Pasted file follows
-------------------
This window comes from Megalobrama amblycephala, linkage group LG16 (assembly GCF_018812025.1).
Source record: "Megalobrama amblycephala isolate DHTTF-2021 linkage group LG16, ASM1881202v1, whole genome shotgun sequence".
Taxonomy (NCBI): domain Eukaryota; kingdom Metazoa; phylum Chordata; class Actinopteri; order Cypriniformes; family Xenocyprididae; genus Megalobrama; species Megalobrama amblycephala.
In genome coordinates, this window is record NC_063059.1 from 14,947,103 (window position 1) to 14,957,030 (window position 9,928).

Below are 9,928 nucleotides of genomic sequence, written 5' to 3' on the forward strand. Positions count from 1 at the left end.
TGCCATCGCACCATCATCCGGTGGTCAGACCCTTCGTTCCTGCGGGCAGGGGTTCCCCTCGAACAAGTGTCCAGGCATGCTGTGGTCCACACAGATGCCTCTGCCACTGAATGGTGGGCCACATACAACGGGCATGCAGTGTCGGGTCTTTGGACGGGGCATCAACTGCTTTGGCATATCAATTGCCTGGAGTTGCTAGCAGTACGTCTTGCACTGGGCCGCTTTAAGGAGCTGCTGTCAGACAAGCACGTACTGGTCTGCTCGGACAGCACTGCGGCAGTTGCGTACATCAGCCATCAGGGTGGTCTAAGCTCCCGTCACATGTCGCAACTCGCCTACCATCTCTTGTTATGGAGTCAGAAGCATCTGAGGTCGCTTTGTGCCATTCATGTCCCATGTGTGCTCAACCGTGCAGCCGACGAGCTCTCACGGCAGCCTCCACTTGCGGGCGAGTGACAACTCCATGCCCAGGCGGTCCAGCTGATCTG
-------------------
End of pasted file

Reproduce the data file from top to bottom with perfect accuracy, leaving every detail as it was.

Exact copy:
This window comes from Megalobrama amblycephala, linkage group LG16 (assembly GCF_018812025.1).
Source record: "Megalobrama amblycephala isolate DHTTF-2021 linkage group LG16, ASM1881202v1, whole genome shotgun sequence".
Taxonomy (NCBI): domain Eukaryota; kingdom Metazoa; phylum Chordata; class Actinopteri; order Cypriniformes; family Xenocyprididae; genus Megalobrama; species Megalobrama amblycephala.
In genome coordinates, this window is record NC_063059.1 from 14,947,103 (window position 1) to 14,957,030 (window position 9,928).

Below are 9,928 nucleotides of genomic sequence, written 5' to 3' on the forward strand. Positions count from 1 at the left end.
TGCCATCGCACCATCATCCGGTGGTCAGACCCTTCGTTCCTGCGGGCAGGGGTTCCCCTCGAACAAGTGTCCAGGCATGCTGTGGTCCACACAGATGCCTCTGCCACTGAATGGTGGGCCACATACAACGGGCATGCAGTGTCGGGTCTTTGGACGGGGCATCAACTGCTTTGGCATATCAATTGCCTGGAGTTGCTAGCAGTACGTCTTGCACTGGGCCGCTTTAAGGAGCTGCTGTCAGACAAGCACGTACTGGTCTGCTCGGACAGCACTGCGGCAGTTGCGTACATCAGCCATCAGGGTGGTCTAAGCTCCCGTCACATGTCGCAACTCGCCTACCATCTCTTGTTATGGAGTCAGAAGCATCTGAGGTCGCTTTGTGCCATTCATGTCCCATGTGTGCTCAACCGTGCAGCCGACGAGCTCTCACGGCAGCCTCCACTTGCGGGCGAGTGACAACTCCATGCCCAGGCGGTCCAGCTGATCTG